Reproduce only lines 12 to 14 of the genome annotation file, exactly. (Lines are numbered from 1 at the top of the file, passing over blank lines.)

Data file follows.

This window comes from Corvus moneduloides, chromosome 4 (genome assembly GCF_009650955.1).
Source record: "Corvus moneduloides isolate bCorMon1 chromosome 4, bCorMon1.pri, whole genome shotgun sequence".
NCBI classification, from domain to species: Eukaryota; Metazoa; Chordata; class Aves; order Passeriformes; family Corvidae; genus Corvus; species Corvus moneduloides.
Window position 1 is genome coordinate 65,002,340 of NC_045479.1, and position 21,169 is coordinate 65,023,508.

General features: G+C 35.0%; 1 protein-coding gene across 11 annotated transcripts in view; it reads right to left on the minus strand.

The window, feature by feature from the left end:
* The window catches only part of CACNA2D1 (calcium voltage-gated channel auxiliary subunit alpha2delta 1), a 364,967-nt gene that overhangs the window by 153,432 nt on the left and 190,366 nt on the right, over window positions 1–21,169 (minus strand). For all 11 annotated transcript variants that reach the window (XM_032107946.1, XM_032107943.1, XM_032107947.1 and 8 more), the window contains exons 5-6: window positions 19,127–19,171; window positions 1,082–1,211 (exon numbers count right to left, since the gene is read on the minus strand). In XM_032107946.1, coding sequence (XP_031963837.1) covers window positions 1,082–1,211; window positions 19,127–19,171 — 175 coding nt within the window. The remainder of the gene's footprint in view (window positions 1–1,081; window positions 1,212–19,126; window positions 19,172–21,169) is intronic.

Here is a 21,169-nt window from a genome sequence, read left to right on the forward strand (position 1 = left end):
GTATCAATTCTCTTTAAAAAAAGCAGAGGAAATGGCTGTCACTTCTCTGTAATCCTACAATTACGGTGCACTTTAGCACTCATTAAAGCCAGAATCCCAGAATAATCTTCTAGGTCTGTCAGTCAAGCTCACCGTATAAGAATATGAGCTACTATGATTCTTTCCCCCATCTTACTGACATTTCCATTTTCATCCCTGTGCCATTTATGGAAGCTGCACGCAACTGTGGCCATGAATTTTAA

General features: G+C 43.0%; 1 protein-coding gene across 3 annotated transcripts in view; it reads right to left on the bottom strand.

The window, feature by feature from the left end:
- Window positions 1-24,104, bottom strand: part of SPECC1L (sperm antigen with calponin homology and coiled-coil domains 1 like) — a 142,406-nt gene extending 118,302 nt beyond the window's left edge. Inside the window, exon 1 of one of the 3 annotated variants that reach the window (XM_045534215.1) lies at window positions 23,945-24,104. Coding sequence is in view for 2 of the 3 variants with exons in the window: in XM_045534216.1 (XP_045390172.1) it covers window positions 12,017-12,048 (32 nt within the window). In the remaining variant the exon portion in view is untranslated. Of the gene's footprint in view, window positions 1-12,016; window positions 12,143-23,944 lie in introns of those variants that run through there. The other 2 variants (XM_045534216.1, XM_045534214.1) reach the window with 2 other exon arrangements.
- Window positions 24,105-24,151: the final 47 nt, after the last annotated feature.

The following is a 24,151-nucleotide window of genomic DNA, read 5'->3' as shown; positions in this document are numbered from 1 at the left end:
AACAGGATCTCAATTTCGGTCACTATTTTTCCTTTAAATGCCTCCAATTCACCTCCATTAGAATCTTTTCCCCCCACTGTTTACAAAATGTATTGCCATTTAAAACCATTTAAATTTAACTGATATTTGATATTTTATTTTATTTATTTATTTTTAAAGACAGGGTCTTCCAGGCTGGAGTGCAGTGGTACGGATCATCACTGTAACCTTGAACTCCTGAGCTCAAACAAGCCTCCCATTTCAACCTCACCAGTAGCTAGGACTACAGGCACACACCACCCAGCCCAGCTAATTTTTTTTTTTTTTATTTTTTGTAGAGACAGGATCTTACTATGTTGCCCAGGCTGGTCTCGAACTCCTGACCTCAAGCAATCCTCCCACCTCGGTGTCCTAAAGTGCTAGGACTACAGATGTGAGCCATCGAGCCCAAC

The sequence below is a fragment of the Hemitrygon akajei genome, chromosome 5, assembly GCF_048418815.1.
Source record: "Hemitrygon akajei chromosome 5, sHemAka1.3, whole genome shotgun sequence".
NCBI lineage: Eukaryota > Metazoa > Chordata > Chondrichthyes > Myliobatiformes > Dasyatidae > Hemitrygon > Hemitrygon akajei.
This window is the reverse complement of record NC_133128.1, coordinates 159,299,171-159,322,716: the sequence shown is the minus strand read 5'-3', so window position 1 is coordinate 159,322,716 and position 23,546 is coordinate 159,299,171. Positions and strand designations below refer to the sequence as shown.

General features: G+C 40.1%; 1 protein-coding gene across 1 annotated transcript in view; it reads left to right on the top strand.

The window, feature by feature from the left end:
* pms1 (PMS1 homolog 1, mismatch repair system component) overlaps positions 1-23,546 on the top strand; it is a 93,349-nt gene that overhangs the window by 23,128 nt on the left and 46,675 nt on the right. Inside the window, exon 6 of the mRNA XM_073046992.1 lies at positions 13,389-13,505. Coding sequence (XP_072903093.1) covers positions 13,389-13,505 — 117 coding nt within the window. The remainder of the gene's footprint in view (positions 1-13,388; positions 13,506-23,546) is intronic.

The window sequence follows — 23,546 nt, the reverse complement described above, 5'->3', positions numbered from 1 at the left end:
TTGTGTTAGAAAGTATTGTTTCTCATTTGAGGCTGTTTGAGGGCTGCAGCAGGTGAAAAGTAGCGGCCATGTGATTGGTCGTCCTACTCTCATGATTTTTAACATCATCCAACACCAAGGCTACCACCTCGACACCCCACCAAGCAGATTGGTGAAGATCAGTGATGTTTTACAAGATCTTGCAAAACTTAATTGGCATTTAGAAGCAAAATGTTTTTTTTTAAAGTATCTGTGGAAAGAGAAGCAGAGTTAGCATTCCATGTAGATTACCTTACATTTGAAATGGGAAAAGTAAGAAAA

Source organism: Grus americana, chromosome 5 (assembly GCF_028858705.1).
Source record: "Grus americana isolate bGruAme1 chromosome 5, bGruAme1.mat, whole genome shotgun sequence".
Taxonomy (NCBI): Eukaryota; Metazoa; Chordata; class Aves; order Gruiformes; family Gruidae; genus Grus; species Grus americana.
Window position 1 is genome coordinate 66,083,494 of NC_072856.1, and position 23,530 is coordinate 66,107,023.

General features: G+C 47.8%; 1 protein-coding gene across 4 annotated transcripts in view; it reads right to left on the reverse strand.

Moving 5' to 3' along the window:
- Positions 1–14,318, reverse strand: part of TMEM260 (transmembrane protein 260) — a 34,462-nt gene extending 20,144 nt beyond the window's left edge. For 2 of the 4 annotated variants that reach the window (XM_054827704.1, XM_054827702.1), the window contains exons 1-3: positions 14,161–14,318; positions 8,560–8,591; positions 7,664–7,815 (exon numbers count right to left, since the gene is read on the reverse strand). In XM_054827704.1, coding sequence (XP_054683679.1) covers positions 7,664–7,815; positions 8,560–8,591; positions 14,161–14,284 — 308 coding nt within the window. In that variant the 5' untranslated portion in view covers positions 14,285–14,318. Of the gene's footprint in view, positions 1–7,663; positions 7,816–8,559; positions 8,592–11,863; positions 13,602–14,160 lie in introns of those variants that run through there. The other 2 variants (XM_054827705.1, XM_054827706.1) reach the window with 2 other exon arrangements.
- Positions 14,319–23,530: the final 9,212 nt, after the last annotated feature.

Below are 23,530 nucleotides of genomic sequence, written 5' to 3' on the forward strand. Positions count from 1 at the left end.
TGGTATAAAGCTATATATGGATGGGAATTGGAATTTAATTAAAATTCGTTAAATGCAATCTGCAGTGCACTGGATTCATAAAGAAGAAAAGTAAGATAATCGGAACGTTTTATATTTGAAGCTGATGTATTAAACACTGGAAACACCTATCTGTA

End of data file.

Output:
- Window positions 1-24,104, bottom strand: part of SPECC1L (sperm antigen with calponin homology and coiled-coil domains 1 like) — a 142,406-nt gene extending 118,302 nt beyond the window's left edge. Inside the window, exon 1 of one of the 3 annotated variants that reach the window (XM_045534215.1) lies at window positions 23,945-24,104. Coding sequence is in view for 2 of the 3 variants with exons in the window: in XM_045534216.1 (XP_045390172.1) it covers window positions 12,017-12,048 (32 nt within the window). In the remaining variant the exon portion in view is untranslated. Of the gene's footprint in view, window positions 1-12,016; window positions 12,143-23,944 lie in introns of those variants that run through there. The other 2 variants (XM_045534216.1, XM_045534214.1) reach the window with 2 other exon arrangements.
- Window positions 24,105-24,151: the final 47 nt, after the last annotated feature.

The following is a 24,151-nucleotide window of genomic DNA, read 5'->3' as shown; positions in this document are numbered from 1 at the left end: